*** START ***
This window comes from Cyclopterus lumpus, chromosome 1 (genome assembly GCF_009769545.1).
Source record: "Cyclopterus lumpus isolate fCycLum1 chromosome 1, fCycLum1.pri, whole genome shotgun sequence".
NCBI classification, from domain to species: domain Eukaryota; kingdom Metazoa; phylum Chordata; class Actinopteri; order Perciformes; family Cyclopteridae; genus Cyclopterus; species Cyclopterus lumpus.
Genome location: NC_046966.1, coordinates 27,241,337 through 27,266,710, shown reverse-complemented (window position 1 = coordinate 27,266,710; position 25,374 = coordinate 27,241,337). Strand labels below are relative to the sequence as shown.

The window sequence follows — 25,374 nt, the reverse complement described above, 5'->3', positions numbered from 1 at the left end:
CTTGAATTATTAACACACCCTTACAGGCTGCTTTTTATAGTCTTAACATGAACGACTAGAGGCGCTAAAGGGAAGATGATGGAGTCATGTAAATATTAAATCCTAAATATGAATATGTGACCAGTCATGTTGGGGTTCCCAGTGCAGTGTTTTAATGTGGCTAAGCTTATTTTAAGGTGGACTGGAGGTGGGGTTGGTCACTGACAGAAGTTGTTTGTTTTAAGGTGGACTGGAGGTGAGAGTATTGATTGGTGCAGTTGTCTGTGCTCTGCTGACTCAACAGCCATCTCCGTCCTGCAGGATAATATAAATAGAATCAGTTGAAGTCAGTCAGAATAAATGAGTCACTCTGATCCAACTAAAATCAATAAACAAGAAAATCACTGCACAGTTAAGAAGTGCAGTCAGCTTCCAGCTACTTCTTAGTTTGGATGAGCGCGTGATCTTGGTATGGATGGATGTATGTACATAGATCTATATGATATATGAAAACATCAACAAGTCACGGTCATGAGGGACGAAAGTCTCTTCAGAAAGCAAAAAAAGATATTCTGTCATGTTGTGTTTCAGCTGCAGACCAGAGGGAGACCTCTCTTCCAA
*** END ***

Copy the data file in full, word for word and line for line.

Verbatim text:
This window comes from Cyclopterus lumpus, chromosome 1 (genome assembly GCF_009769545.1).
Source record: "Cyclopterus lumpus isolate fCycLum1 chromosome 1, fCycLum1.pri, whole genome shotgun sequence".
NCBI classification, from domain to species: domain Eukaryota; kingdom Metazoa; phylum Chordata; class Actinopteri; order Perciformes; family Cyclopteridae; genus Cyclopterus; species Cyclopterus lumpus.
Genome location: NC_046966.1, coordinates 27,241,337 through 27,266,710, shown reverse-complemented (window position 1 = coordinate 27,266,710; position 25,374 = coordinate 27,241,337). Strand labels below are relative to the sequence as shown.

The window sequence follows — 25,374 nt, the reverse complement described above, 5'->3', positions numbered from 1 at the left end:
CTTGAATTATTAACACACCCTTACAGGCTGCTTTTTATAGTCTTAACATGAACGACTAGAGGCGCTAAAGGGAAGATGATGGAGTCATGTAAATATTAAATCCTAAATATGAATATGTGACCAGTCATGTTGGGGTTCCCAGTGCAGTGTTTTAATGTGGCTAAGCTTATTTTAAGGTGGACTGGAGGTGGGGTTGGTCACTGACAGAAGTTGTTTGTTTTAAGGTGGACTGGAGGTGAGAGTATTGATTGGTGCAGTTGTCTGTGCTCTGCTGACTCAACAGCCATCTCCGTCCTGCAGGATAATATAAATAGAATCAGTTGAAGTCAGTCAGAATAAATGAGTCACTCTGATCCAACTAAAATCAATAAACAAGAAAATCACTGCACAGTTAAGAAGTGCAGTCAGCTTCCAGCTACTTCTTAGTTTGGATGAGCGCGTGATCTTGGTATGGATGGATGTATGTACATAGATCTATATGATATATGAAAACATCAACAAGTCACGGTCATGAGGGACGAAAGTCTCTTCAGAAAGCAAAAAAAGATATTCTGTCATGTTGTGTTTCAGCTGCAGACCAGAGGGAGACCTCTCTTCCAA